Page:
Ḍima involves more actions such as fighting, wrestling, attacking, and falling of meteors, thunder, illusion, excited movements of characters, who are rākṣasas, yakṣas, piśācas, sixteen heroes, and two vṛttis-sāttvatī and ārabhaṭī.[12] The two vṛttis, sāttvatī and ārabhaṭī, are connected with the concentration of the mind and the spectacular actions of the uddhata type of yuddha cārīs, which can be performed for the gait of the characters and maṇḍalas can be used for depicting fighting sequences. Fighting and wrestling can be performed with yuddha cārīs and niyuddha karaṇas, like pārśvakrāntam, pārśvajānu. Falling of meteors can be depicted by the vidyudbrānta karaṇa. Other than these many karaṇas like bhramaraka, vikṣipta, etc. used for uddhata gati as given by Abhinava can be performed in this type.

Vyāyoga should also have fights and combats and the yuddha cārīs, karaṇas like pārśvakrānta and maṇḍalas can be performed here.

Utsrṣṭikāṅka is the variety of drama, where characters should be mortals and karuṇa rasa will predominate as the incidents are after effects of calamities saṃgrāmabandhavadhayuktaṃsuch as wailings by women folk. Here the gati is in karuṇa rasa and bībhatsa rasa can be performed.[13]

Prahasana is a humorous play, where mixed varieties of characters, such as eunuchs, courtesans, ceṭa or viṭa, are performing. Thus, the gaits found in this drama will pertain to hāsya rasa.

Bhāṇa is a type of play where only one character is performing, questions and answers in the form of aerial speech and actions are through movements of the limbs. In this, many gaits are employed as the character moves around the stage all by himself.

Vīthi has one or two characters and should have all the rasas.[14]

Many verses describing the beauty of the nature, characters, their gaits, expressions and the like have been written by dramatists in simple and beautiful Sanskrit and Prakrit. All these can be enacted on stage only with a sound knowledge of nāṭya. Many works deal with the lakṣaṇa of nāṭya and saṅgīta, which are the main elements of dramas. This makes one to understand that these dramas were properly enacted during those days and the staging of dramas was one of the enjoyable entertainments at the time. If these dances like cārīs, karaṇas and gatis are properly understood and presented, the traditional nāṭya form of theatre can be revived. Though, many scholars opine that Kūḍiāṭṭam is still a surviving nāṭya form. However, Kūḍiāṭṭam concentrates more on vācika abhinaya and āṅgika abhinaya is restricted to just mukhaja and hasta abhinaya alone and does not bring in the gaits involving body and leg movements as given in the Nāṭyaśāstra.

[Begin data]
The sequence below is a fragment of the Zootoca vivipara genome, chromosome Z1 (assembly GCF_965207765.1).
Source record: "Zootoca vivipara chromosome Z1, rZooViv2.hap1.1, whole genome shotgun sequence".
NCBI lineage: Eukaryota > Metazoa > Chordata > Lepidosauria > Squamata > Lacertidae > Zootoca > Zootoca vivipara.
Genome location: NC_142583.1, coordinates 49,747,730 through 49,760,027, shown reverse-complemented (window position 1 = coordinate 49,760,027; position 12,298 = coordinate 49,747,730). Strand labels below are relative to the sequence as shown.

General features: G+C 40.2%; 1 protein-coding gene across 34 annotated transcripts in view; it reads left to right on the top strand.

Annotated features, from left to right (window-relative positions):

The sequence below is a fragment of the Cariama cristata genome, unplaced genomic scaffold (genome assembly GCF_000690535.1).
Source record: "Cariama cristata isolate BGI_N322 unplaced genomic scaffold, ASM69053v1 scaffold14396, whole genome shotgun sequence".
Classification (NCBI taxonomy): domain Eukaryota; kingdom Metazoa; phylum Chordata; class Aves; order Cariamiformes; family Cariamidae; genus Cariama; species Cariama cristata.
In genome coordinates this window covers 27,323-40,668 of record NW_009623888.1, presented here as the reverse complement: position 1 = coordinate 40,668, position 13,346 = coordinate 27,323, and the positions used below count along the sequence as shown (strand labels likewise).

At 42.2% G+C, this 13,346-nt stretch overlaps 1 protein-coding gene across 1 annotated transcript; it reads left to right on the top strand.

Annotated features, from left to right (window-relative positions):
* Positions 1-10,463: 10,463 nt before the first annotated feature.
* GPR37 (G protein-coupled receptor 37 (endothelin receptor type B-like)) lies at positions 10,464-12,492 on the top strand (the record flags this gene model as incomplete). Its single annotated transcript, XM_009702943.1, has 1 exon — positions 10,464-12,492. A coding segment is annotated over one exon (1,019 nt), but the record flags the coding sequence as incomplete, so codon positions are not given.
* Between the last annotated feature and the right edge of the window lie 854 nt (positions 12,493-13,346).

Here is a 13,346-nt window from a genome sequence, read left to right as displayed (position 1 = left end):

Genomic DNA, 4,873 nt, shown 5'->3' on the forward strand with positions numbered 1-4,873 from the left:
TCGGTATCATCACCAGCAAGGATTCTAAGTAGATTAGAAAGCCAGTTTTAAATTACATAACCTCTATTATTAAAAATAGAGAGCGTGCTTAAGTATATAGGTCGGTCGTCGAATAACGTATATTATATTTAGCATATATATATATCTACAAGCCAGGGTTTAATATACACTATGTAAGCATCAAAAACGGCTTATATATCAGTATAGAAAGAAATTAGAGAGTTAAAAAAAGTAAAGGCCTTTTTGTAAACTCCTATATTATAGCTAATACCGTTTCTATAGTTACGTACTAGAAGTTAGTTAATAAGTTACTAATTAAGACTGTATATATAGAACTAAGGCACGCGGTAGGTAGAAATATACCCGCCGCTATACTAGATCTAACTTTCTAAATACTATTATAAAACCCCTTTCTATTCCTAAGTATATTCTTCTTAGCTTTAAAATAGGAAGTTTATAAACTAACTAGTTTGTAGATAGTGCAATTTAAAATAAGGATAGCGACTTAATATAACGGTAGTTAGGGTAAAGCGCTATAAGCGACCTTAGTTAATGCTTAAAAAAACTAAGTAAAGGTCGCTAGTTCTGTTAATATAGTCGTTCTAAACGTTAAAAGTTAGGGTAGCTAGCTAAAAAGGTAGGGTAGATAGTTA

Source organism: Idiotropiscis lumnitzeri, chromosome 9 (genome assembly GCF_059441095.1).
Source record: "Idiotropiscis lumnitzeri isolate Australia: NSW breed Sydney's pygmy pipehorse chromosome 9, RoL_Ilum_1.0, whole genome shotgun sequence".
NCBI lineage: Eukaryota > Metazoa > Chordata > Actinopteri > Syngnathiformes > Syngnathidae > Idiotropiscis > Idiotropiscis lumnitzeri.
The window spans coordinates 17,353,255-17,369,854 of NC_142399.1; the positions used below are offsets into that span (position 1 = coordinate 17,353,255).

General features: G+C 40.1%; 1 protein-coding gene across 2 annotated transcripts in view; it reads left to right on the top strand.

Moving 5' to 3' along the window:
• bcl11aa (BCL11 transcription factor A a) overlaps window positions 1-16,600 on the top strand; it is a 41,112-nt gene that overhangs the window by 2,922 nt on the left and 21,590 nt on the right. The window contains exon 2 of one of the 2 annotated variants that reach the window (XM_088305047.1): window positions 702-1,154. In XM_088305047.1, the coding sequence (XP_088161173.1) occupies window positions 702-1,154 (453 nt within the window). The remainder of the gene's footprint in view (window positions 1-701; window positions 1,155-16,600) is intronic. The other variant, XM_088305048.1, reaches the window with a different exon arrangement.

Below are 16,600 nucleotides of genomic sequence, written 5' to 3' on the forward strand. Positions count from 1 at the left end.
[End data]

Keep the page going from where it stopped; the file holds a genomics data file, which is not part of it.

Prayoga of these plays can be based on two types sukumāra (delicate) and āviddha (aggressive). nāṭaka, prakaraṇa, bhāṇa, vīthi and aṅka are termed as sukumāra, because the characters in this are mainly human beings. Ḍima, samavakāra, vyāyoga and īhāmṛga are included in the category of āviddha in which the characters are Gods, asuras, rākṣasas, and so on.[15] The sukumāra variety is based on kaiśikī vṛtti and āviddha on ārabhaṭī. Therefore, the presentation of gati should be subtle with grace in sukumāra, energetic, and vigorous in āviddha. The rūpakas are the dramas, which are to be elaborated with the help of the main sthāyī bhāva, which is enhanced through various other vibhāva, anubhāva and vyabhicāri bhāvas in order to obtain a particular rasa. Therefore, the whole theme will be of a particular rasa. In the nāṭaka and prakaraṇa the gait can be performed more gracefully along with songs and dance, as it has the kaiśikī vṛtti.[16]

Bharata states one should compose words with short vowels in sentiments such as vīra, raudra and adbhuta and long syllables in bībhatsa and karuṇa and also in vira and raudra to denote pride.[17] From this it can be understood that the usage of vowels also play an important role in the usage of gaits, which has to match the pace in vācika seen in the text.

The three layas or tempo such as druta -fast, madhya -middle and vilambita -slow are very important factors, which determine the gaits. Bharata relates these to the rasas, for karuṇa it is slow, for hāsya and śṛṅgāra it is middle and for vīra, raudra, adbhuta, bībhatsa and bhayānaka it should be fast.[18] The importance of pause is also to be noted. When in a performance of āṅgika abhinaya, in the case of gati, the actor should pause at times and then continue the gait, so that the audience can understand the representation.

Bharata says about vācika thus,

“One should always bestow effort in the matter of pause, since the meaning that is to be conveyed depends on it.”

virāmo arthānudarśako bhavati[19]

These daśarūpakas are embellished with svara, kalā, tāla, and laya.[20] These are important for the gatis that are to be practiced. As it was presented before the audience and thus gave a visual effect of the literary work it was called rūpaka. According to Bharata, who was the first to talk about the treatise on dramaturgy, they were called as rūpakas. The post-Bharata scholars introduced the varieties called the uparūpakas. Gati, the gait or movement was one of the important elements in the performances of these dramas.

Rūpakas of the Nāṭyaśāstra have now taken the forms of terukkūthu, bhāgavatamela, kūḍiāṭṭam, kathakali, yakṣagānam, gollabama kalāpam (Andhra), noṇḍināṭakam, āṅkianāt, and rāmlīlā, which belong to the folk and classical dramatic dance forms of India. The characters dressed in specific costumes, some dialogues spoken along with body movements, gaits and songs sung and danced which evoke the appropriate rasas are all seen in the art forms.

Footnotes and references:





Supra Chapter

























Ibid. XII.43.